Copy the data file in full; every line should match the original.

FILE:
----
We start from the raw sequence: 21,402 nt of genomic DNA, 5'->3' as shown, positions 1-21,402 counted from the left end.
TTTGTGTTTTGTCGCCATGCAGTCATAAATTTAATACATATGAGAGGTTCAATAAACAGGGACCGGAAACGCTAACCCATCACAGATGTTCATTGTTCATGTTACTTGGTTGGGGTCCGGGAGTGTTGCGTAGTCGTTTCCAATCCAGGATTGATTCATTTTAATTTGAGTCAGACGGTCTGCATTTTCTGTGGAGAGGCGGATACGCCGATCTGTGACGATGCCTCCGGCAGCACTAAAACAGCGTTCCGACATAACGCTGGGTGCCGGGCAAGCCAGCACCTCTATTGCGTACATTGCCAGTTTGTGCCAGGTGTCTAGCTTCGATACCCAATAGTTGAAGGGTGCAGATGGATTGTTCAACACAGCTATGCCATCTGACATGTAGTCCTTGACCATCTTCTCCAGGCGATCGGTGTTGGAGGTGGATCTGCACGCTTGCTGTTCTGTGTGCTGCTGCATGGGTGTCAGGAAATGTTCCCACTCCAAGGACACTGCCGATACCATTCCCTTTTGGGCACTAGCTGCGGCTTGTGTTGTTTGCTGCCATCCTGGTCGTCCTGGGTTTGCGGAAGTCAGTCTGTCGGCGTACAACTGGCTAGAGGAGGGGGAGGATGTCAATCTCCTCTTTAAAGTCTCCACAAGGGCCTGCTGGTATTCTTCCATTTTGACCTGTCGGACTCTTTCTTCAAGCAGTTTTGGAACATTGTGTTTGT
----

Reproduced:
We start from the raw sequence: 21,402 nt of genomic DNA, 5'->3' as shown, positions 1-21,402 counted from the left end.
TTTGTGTTTTGTCGCCATGCAGTCATAAATTTAATACATATGAGAGGTTCAATAAACAGGGACCGGAAACGCTAACCCATCACAGATGTTCATTGTTCATGTTACTTGGTTGGGGTCCGGGAGTGTTGCGTAGTCGTTTCCAATCCAGGATTGATTCATTTTAATTTGAGTCAGACGGTCTGCATTTTCTGTGGAGAGGCGGATACGCCGATCTGTGACGATGCCTCCGGCAGCACTAAAACAGCGTTCCGACATAACGCTGGGTGCCGGGCAAGCCAGCACCTCTATTGCGTACATTGCCAGTTTGTGCCAGGTGTCTAGCTTCGATACCCAATAGTTGAAGGGTGCAGATGGATTGTTCAACACAGCTATGCCATCTGACATGTAGTCCTTGACCATCTTCTCCAGGCGATCGGTGTTGGAGGTGGATCTGCACGCTTGCTGTTCTGTGTGCTGCTGCATGGGTGTCAGGAAATGTTCCCACTCCAAGGACACTGCCGATACCATTCCCTTTTGGGCACTAGCTGCGGCTTGTGTTGTTTGCTGCCATCCTGGTCGTCCTGGGTTTGCGGAAGTCAGTCTGTCGGCGTACAACTGGCTAGAGGAGGGGGAGGATGTCAATCTCCTCTTTAAAGTCTCCACAAGGGCCTGCTGGTATTCTTCCATTTTGACCTGTCGGACTCTTTCTTCAAGCAGTTTTGGAACATTGTGTTTGT